I’ve been a big proponent of investing savings in the S&P 500. It offers great long-term returns, and is safe. But it’s not that safe.
The S&P 500 isn’t the safest investment because when you buy equity/shares in a publicly traded company, you are buying a slice of ownership. Your fortunes rise and fall with the fortunes of the company you partly own. And you can sell your shares the same way people sell barrels of oil or any other commodity, through a market.
But if the company you partially own goes bankrupt, chances are, you’ll end up with nothing. That’s because a long line of people and organizations that the bankrupt organization owes money to are first when it comes time to cash in on whatever is left of the company. This includes banks, employee wages and bond holders. Share holders are usually last to get any pay outs in the event of a bankruptcy, and usually get nothing.
Bonds are basically IOUs that a large government or company will issue. They are cheap loans that a government can make because all western governments are so large and have been around for hundreds of years, that they can guarantee your return.
A bond is a financial certificate, it means the bank owes you money. But it also means you have no say in any of the banks matters, unlike a share holder. So bonds are creditor stakes in a company, whereas share holders have equity stake in a company. When a company goes bankrupt, creditor stake holders will have priority over equity stake holders when it comes time to dividing the remains.
Western countries are basically impervious to bankruptcy for the foreseeable future. Even though headlines can be grim, and all governments take on more and more debt, there has also been an increase in Gross Domestic Product (GDP). If you totaled the value of every financial transaction in Canada, every exchange in goods or services for money, you would have the gross domestic product. In 2014, Canada’s GDP was $1.8 trillion USD.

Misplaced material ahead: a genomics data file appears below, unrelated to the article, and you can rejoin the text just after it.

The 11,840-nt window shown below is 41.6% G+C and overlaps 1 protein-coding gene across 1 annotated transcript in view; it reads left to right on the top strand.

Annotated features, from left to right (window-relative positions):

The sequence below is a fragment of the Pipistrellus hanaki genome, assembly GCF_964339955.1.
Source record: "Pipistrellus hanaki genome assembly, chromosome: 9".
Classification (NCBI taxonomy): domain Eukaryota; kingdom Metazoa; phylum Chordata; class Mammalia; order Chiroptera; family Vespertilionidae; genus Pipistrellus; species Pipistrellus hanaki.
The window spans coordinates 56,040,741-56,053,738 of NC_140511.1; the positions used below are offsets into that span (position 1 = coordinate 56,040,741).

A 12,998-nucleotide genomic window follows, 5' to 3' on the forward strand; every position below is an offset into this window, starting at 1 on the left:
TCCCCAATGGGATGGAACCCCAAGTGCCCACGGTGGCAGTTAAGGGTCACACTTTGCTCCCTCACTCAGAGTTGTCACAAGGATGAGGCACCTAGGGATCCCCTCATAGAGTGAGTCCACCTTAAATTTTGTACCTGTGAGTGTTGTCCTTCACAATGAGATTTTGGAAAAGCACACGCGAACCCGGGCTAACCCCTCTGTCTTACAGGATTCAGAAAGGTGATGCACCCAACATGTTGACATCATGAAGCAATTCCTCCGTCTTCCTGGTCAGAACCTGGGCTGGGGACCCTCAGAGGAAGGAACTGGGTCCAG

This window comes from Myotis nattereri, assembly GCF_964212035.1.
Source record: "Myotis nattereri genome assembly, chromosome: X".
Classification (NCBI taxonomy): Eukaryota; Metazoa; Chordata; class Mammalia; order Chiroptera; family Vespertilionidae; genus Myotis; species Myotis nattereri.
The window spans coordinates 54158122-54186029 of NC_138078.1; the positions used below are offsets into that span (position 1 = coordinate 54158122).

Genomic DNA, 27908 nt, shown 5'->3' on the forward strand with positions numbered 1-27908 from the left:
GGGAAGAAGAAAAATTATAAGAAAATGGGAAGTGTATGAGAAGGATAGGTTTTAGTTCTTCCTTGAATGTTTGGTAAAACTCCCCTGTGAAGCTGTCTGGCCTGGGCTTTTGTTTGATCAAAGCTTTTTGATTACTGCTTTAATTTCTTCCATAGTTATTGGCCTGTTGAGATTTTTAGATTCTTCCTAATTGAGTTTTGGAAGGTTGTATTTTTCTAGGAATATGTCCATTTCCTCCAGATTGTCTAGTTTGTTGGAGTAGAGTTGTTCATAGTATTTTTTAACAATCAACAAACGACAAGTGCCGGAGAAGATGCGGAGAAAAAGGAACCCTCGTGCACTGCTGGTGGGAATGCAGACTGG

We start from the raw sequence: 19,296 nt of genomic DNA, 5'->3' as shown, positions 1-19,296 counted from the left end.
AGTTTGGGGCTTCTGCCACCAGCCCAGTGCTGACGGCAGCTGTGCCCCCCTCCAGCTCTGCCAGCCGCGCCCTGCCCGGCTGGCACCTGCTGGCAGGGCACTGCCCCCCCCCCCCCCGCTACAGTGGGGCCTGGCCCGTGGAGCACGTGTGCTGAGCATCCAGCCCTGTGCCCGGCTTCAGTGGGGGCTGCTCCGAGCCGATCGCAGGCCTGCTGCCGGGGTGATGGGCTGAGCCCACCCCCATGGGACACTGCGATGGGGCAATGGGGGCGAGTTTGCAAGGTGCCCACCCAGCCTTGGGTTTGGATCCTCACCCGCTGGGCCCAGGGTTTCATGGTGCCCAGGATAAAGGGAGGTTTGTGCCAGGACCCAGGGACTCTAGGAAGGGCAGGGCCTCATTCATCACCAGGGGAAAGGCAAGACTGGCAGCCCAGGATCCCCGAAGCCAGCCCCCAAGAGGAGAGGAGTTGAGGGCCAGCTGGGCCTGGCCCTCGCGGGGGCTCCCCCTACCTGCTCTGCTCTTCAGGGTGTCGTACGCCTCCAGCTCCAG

Of that $1.8 trillion, the Canadian Federal Government took $276.3 billion in taxes and other revenue. With that kind of growing revenue, it is easy to be convinced that a large government can guarantee the bonds that it issues.
Bonds are usually sold at specific times, in Canada, Canadian Savings Bonds (CSBs) are sold every October and November. They have a 10 year maturity. That means that you get the money back on your bonds after 10 years. You get your interest payments once a year.
Bonds backed by most western governments are so safe, they are considered to be risk-free. As such, they offer a low interest rate of return tied to the interest rates set by the Bank Of Canada. The annual returns for the CSB can be found online here. As you can see from its previous returns, bonds don’t make you a lot of money. In 2014, Canadian Savings Bonds would yield only 1% per year, it would be easier to just get a high interest savings account in 2014.
Bonds are something that you can buy through various Exchange Traded Funds (ETFs), but you can also buy them yourself directly through the government every October. For more information on buying Canadian bonds directly, information can be found on their website.